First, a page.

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RuneE said...

A highly interesting and at the same time moving post. As a foreigner my impression was also based on "Annie Hall", not to mention "Manhattan" (my favourite film ever).

It is a pity to see such things go, though it happens all over the world. But that is no excuse. I'll treasure the few photos I've got from the "real" New York" and try to document more of my own home town.

sonia a. mascaro said...

Ken Mac,
I don't know NY but I agree with your words. I think that it's sad that "old neighborhoods, the small businesses, the things that made New York unique", could vanish some day... I also think the same about my city São Paulo...

Cindy said...

I know New York through movies, never spent any time there. The movie that comes to mind with your post is "Batteries Not Included." It's and old one. I don't want every city on earth to look the same, and have all the same shops and restaurants. where's the character in that? Sad.

ShutterYakLady said...

I love the color in the pictures and the story is very touching. Hope all is well : )

boromax said...

KM, thank you so much for continuing your heartfelt chronicle, providing excellent photos that are artistic and REAL, and especially for giving us such direct summary of the demise of a cherished bastion of American diversity and genius.

True, though, it is happening to every city. What was 'cara's' word? HOMOGENISATION. Milquetoast.

Velvet VaVoom said...

Early 90's -- I was so inebriated I was thrown OUT of Mars Bar. That is some feat, being too drunk for Mars Bar.

I am horrified by the entire change in the East Village since the early 90s. It's unrecognizable execpt for a few old stalwarts.

Thanks for documenting these priceless pieces of culture before they vanish.

Kitty said...

I am completely with you, Ken.

Everyone, everyone, who has lived here more than just a little while, knows the Mars Bar. Everyone.

Mark used to drink there with his buddies until very late, then stand outside below the weathervane (when there was one). The direction the weathervane was pointing would lead them to their next destination.

It is really sad. There are many charmless places in nyc now, places without personality, without quirkiness. New York used to be gritty and authentic, unafraid to be itself.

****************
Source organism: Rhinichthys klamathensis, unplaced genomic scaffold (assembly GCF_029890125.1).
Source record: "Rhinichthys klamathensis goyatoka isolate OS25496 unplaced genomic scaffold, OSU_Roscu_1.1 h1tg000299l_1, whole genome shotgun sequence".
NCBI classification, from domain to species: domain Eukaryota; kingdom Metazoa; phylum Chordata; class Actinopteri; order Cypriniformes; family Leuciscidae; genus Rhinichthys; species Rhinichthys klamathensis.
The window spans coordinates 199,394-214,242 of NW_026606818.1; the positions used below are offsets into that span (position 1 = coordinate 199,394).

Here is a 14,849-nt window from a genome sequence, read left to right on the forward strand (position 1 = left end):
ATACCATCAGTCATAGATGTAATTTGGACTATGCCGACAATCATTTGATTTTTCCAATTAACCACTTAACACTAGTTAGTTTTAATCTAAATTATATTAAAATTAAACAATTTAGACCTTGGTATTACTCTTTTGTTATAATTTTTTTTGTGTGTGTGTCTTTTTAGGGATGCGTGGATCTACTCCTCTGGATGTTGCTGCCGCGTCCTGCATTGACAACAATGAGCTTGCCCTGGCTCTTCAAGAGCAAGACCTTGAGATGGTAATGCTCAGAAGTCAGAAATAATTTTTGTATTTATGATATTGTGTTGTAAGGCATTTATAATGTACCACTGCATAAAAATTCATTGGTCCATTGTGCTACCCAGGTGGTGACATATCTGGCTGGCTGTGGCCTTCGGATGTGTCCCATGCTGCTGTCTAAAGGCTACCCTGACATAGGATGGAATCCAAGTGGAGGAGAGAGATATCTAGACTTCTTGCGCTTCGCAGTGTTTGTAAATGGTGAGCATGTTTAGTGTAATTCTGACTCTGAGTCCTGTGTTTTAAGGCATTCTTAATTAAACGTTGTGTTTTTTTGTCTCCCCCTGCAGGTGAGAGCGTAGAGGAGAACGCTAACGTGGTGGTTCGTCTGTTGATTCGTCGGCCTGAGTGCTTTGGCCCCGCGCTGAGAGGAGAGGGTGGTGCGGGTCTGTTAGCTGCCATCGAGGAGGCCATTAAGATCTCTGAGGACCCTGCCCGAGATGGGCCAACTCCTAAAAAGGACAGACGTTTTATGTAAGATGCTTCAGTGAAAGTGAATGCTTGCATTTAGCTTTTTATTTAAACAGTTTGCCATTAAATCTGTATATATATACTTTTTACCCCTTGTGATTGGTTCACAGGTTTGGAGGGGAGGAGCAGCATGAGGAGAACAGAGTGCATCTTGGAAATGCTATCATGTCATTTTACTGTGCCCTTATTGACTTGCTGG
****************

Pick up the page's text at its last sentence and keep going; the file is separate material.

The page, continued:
Carla said...

So cool I get it. CArla

Virginia said...

This why we love ya KM. We depend on you to show us the way!
xx
V

Laurie said...

Here here!

I cherish these old dives. Save me from another soulless, corporate space.

Regina K said...

nice post.

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mheidelberger said...

As yuppie suburbanites move into cities, they bring along with them the expectation that their newfound urban neighborhood have the same sanitized feel of the residential tract neighborhood they left. It can be seen in every gentrified section of cities all over the United States. Brooklyn is seeing the same intense gentrification that Manhattan has undergone.

-K- said...

GVD has been quiet for a longer-than-usual time. Hope this means you're enjoying a Christmas break.

BANJO52 said...

Passionate and eloquent, Ken. I'd be glad to see your prose here more frequently.

I wonder how much (your) Detroit is an example of what happens to the old if it's NOT preserved. Once a place becomes the proverbial war zone or moonscape, it's probably too late to preserve. Detroit has some GREAT looking old buildings remaining, but I worry about their future.

free bingo bonus said...

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Goggla said...

I stopped in on Christmas and was surprised to see so many people I know. It's probably the one place that still feels like a neighborhood hub to me. There's just no other place like it.